London is a city famous for its history, which extends over 2000 years. With its foundations dating back to the Roman conquest of Britain, London has endured plague, devastating fire, turbulent royal leadership, civil war, and aerial bombardment, and that’s just the tip of the iceberg. Withstanding all that, London was also once the hub of the Industrial Revolution and the centre of the British Empire, and to this day remains a city rich with diversity and culture, all of which is depicted in the arts the city has to offer.
London’s art scene is a treasure trove for rifling through the city’s history. Around AD 43, the Romans built a city bridging the Thames named ‘Londinium’, where London now stands, which at its height was the biggest city Britain would see until the 13th century. At its birth, this city was a vital international port which allowed the Roman Empire to grow. While fragments of the Londinium city wall can still be seen today, with remains still standing at Tower Hill and Vine Street, most of the Roman history of the city can be viewed in the Museum of London. Through paintings, mosaics, and stone carving and statues, the museum uncovers London’s ancient past, before it was the London we know today.
Through paintings, mosaics, and stone carving and statues, the Museum of London uncovers London’s ancient past
Today’s London is one with a rich diversity in its population: a 2011 consensus revealed that 36.7% of the city’s population was foreign-born, the second largest immigrant population in the world behind New York City. This ethnic and cultural diversity is demonstrated in the wide range of art exhibits at the British Museum. From Egyptian sculpture and Chinese ceramics to African textiles and European medieval religious artefacts, the rich collection of art reminds us of not only the diversity of London’s population, but also the geographical scale of the British Empire during its expansion.
The British Empire established itself as the largest empire in history between the 16th and early 18th centuries, and for over a century it was the foremost global power, with London at its heart. War, conquest, and slavery are often associated with Britain’s empirical past, but its legacy is everywhere, particularly in London. Tate Britain’s Artist and Empire exhibition brings responses to the tragedies, dramas, and experiences of the Empire from Britain and around the world. The collection includes maps, paintings, sculptures, flags, and so much more, with historic works by artists such as George Stubbs as well as contemporary works by Sonia Boyce; it examines how the British Empire has shaped the past and present. London’s role as the first port in the expansion of the Empire is unequivocal, and so London also became a bustling hub during the Industrial Revolution.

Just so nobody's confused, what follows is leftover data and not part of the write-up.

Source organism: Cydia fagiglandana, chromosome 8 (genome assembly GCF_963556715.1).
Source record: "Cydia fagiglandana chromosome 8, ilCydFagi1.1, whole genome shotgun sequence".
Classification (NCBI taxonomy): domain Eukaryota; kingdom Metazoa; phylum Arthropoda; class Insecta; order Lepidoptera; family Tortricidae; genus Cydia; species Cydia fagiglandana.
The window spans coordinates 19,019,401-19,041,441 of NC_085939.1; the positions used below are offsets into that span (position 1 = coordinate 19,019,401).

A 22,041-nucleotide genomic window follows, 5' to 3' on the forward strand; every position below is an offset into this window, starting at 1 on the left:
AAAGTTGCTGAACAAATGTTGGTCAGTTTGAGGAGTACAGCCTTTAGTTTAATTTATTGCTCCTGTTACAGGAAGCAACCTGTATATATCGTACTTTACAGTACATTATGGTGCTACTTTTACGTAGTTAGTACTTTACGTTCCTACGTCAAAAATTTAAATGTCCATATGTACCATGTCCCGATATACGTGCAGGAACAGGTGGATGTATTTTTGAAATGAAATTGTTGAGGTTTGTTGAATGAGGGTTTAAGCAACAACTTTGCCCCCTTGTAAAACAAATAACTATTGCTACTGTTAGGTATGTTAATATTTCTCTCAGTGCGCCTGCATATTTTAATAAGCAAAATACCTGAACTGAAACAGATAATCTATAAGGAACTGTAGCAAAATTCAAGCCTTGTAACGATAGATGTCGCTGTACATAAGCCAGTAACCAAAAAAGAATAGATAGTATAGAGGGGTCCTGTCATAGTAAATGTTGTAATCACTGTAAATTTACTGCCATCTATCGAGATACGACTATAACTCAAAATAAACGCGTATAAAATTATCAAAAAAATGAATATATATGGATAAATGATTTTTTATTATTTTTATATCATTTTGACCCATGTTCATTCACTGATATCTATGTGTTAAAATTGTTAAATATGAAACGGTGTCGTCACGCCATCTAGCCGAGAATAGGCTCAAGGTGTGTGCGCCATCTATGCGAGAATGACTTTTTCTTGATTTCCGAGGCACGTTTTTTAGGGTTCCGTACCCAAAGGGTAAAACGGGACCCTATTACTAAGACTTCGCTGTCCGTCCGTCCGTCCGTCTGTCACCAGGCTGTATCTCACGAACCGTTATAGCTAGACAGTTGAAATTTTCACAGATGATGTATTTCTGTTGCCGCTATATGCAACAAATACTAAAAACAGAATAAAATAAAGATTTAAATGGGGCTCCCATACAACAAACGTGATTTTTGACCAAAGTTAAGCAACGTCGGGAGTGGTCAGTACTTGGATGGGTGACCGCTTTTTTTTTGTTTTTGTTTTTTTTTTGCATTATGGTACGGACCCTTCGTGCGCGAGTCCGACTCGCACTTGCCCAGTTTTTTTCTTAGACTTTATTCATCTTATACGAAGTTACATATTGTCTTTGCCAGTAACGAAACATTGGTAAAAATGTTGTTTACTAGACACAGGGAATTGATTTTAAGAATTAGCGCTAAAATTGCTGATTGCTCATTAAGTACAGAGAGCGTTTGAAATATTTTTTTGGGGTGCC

The city’s ethnic and cultural diversity is demonstrated in the wide range of art exhibits at the British Museum
Fuelled by a rapid increase in international trade in London’s docks and a growing middle-class demand for consumer goods, Britain led the world in the development of steamships and rail networks. The Industrial Revolution exhibition at the V&A highlights the emergence of Britain as the world’s most powerful trading nation in the Victorian period. This allows us to make connections between the past and present, with London remaining at the heart of the global finance and business industries. The ever-developing history of London as the home of trade and industry is told at the Museum of London Docklands. The sugar warehouse-turned-museum houses a large collection of historical artefacts, pictures and models, and tells us the story of London’s transformations by merchants, sailors, and pirates.
London has always seen and welcomed change; it’s the change which has made it a world-famous city. The art in London, be it in its numerous galleries or museums, or even street art, tells the story of the city’s past. With artists continuing to be inspired by London, and wanting to tell the tales of its rich, albeit somewhat dark, history, this city will always remain a global leader in its unique culture.